Horsemen of the Sands


Translated from by

Published: October 30th, 2018



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Book Description

In a Soviet elementary school, a bombastic teacher lectures his young students on traffic accidents and family separation, unwittingly stirring an emotional crisis. A lost wallet, an office fling, an upset stomach—the minutiae of life unveil the private tragedies at the heart of a school community.

A world away, an old herdsman entrances a young tank commander with the legend of Baron Ungern, the real-life White Russian officer who conquered Mongolia. A foggy epic unfolds, a tale of faith and revenge centering on a mysterious amulet, said to make the wearer invincible. From the dim of the classroom to the vast Mongolian steppe, Leonid Yuzefovich’s masterful novellas The Storm and Horsemen of the Sands drill straight to the core of human emotion. These Russian parables illuminate the fears, passions, and ambitions beneath the grandest acts and the tiniest gestures.

Shot through with a mythic and cipherlike style, Yuzefovich’s novellas are cogent depictions of faith, obsession, power, and the ties that bind.

Publishers Weekly

Without discarding realism, this finely counterpointed tale suggests that magic works only if one believes in it. The same can be said of fiction, and Leonid Yuzefovich’s writing certainly has what it takes to earn our trust.

Anna Aslanyan, The Times Literary Supplement

Beware the “smell of electricity” wafting through the story and remarked upon obliquely by its character: this novella is charged throughout and leaves a scorching impression.
Sabrina Jaszi, Reading in Translation

Because Leonid Yuzefovich seems to have drunk at the same spring that nourished two centuries of great Russian writers, you may feel that you have read him before. But you probably haven’t. He has been well-served by his translator Marian Schwartz, who delivers these very Russian stories in pitch-perfect English.

Peter Gordon, Asian Review of Books

These are fitting novellas to bring to an American public...they eschew the Russian penchant for long philosophical monologues or dialogues that create philosophical debate and meaning in a work, and instead Yuzefovich opts for the more “American” style of communicating meaning through events themselves...The internal consistency of the novellas is a testament to the craft of the writer, and also to Schwartz’s translation.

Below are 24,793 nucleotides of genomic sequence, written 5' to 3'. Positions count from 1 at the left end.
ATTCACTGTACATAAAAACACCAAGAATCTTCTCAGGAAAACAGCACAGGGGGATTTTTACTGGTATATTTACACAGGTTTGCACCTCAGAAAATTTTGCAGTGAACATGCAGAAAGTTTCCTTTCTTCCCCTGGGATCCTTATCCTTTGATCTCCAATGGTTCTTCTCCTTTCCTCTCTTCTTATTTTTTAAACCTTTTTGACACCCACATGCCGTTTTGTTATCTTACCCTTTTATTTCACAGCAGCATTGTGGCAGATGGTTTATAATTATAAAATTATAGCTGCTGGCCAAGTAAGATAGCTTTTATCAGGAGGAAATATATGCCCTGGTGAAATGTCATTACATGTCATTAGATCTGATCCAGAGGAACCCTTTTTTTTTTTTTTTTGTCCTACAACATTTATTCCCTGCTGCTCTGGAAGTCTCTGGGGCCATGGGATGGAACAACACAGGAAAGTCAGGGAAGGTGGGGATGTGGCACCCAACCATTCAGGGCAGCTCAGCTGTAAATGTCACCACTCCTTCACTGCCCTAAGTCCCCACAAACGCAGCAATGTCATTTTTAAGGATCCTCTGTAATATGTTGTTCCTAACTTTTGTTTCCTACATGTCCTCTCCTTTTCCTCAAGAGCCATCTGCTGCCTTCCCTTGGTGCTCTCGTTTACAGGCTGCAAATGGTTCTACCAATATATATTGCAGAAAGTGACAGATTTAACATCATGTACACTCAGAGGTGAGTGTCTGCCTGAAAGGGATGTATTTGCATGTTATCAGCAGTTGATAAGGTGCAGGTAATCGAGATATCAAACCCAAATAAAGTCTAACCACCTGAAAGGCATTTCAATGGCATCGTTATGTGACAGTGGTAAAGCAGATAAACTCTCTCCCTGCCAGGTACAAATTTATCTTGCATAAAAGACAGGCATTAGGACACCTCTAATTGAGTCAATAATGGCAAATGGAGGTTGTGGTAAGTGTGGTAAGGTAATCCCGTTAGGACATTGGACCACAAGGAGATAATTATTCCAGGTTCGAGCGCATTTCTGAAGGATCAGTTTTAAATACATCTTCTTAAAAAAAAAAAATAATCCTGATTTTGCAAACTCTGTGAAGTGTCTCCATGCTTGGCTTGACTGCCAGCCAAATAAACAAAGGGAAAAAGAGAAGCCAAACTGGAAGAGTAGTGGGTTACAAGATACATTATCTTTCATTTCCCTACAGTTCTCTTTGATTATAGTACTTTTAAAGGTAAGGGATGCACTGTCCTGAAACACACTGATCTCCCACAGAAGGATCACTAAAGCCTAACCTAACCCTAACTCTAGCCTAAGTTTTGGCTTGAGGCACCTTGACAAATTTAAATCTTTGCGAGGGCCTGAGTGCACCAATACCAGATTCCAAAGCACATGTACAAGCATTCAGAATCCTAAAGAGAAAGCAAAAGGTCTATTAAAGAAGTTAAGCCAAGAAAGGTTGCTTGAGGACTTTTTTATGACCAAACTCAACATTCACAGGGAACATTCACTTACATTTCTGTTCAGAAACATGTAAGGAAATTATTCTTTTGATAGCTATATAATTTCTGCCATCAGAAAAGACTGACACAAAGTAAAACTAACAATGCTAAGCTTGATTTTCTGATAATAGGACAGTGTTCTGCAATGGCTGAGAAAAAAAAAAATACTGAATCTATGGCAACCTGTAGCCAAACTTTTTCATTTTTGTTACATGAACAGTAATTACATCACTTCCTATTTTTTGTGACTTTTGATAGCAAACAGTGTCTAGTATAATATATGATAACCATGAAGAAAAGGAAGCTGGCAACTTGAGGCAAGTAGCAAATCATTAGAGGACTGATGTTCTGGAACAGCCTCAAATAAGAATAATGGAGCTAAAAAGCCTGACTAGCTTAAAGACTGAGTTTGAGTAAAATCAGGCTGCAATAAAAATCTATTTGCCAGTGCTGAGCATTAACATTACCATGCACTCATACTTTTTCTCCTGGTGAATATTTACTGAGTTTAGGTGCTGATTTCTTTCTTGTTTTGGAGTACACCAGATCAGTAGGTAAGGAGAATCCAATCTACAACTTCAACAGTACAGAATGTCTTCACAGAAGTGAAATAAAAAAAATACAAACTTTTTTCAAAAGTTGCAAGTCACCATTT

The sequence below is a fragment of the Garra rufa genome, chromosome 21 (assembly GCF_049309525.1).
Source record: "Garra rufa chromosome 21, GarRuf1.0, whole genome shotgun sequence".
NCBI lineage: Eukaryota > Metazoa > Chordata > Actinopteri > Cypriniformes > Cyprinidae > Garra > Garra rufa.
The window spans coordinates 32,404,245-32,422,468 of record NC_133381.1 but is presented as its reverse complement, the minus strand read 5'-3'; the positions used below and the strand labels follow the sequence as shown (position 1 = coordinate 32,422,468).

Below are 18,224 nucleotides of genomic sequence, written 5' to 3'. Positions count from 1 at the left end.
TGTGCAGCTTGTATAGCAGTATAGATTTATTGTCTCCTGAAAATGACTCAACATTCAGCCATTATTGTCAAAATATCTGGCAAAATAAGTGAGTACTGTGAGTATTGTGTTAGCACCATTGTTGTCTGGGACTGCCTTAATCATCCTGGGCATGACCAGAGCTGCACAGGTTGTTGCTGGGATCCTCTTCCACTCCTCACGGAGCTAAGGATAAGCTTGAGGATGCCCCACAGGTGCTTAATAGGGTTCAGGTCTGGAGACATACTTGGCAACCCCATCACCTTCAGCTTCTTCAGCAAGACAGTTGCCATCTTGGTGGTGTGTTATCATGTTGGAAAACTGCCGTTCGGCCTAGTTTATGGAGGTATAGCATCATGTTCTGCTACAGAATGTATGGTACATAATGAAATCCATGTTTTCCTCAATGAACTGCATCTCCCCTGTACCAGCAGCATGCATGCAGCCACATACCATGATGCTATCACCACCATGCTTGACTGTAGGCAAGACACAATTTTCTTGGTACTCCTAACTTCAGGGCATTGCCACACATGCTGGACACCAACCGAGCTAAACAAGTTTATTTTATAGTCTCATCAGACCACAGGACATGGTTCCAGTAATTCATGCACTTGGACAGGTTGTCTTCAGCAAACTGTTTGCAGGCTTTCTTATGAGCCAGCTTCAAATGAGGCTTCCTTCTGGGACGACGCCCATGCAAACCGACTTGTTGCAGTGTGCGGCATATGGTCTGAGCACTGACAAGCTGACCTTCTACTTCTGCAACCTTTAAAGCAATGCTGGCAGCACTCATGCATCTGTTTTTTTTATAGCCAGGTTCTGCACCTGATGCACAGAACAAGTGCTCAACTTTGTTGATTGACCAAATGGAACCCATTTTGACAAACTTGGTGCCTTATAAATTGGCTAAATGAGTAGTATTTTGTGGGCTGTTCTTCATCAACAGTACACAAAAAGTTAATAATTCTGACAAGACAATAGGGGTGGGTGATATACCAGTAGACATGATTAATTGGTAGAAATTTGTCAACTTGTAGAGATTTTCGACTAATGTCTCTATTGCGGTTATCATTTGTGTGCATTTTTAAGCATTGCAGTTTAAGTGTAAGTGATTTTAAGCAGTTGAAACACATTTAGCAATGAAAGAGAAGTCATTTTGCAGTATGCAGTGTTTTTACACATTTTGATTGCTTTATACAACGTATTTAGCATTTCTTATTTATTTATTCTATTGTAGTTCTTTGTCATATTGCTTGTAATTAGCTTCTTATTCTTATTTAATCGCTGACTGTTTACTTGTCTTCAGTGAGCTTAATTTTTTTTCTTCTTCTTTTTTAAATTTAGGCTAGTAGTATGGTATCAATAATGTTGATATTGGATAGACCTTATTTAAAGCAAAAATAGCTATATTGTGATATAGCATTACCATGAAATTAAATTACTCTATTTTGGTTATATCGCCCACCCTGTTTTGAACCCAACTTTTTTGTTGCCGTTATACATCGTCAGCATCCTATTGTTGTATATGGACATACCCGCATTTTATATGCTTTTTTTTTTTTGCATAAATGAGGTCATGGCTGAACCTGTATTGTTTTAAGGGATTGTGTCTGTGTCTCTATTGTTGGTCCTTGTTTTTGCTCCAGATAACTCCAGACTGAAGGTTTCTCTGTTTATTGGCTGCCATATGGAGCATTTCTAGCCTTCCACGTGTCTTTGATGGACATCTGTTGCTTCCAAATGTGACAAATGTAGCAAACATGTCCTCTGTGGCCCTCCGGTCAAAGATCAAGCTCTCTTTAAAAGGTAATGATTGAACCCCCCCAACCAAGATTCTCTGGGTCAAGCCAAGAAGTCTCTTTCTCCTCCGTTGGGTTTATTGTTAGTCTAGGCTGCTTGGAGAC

Ryan K. Strader, Cleaver Magazine

History and human drama collide in Leonid Yuzefovich’s Horsemen of the Sands, a wonderful tangle of relationships, religions, and realism...The prose adroitly bears both an ethereal and a concrete quality...culminating in a fascinating meditation on trickery and the power of suggestion.

Meagan Logsdon, Foreword Reviews

Yuzefovich is an author who well knows the value of words and is firmly convinced that god is in simplicity. Despite the teeming mangyses and hubilgans here, this is high Russian prose written in superb language, very precise and lucid. “The Storm”… is stunning for its mettle, wit, and psychological acuity. Yuzefovich’s art is slicing open man’s unremarkable covering and revealing his tightly sealed safe with one light blow…

Lev Danilkin, Afisha

Yuzefovich often takes us to Mongolia. When he writes about that country, he achieves the impossible: he knows and loves it so well and describes it so realistically that he ends up creating his own special Mongolia, a “Mongolia of the spirit.”

Dmitry Kosyrev, RIA Novosti

Yuzefovich’s chief merit as a writer may be the author’s astoundingly warm, tender, and at the same time humor-filled attitude toward his heroes.

Marina Abasheva, Fililog

The two novellas collected in Leonid Yuzefovich’s Horsemen of the Sands take all of Russian literature and turn it on its head. Yuzefovich can be as subtle as Chekhov or as brutal as Gogol but underneath it all is a radical vision of the political and emotional history of his country that challenges everything we think we know about that vast land.

Joshua Furst

The Storm and Horsemen of the Sands are not fast-paced reads, but they move purposefully. The former asks readers to go beneath the surface, while the latter opens up an unfamiliar world and invites us to think about the stories we tell. One can only hope that more of Yuzefovich’s work makes its way into English with all the speed and determination of the horsemen he chronicles.

Yelena Furman, Los Angeles Review of Books

Yuzefovich, in Marian Schwartz’s crisp and vibrant translation, is a master of the telling detail. Whether animating the vivid strangeness of childhood or illuminating the life of a Russian general in Mongolia, these stories are full of carefully calibrated observations, often tracing exuberant aspirations and tragic follies in equal measure

Michael Holtmann, Center for the Art of Translation

The framed narrative structure is gripping and seeps with layers of history. In English, Marian Schwartz expertly translates the different storytelling rhythms of each teller.

Olga Zilberbourg, World Literature Today

Dark psychological undercurrents swirl, and tragedies lie hidden beneath the surface . . . deceptively simple.

Stephen Pimenoff, Stand Magazine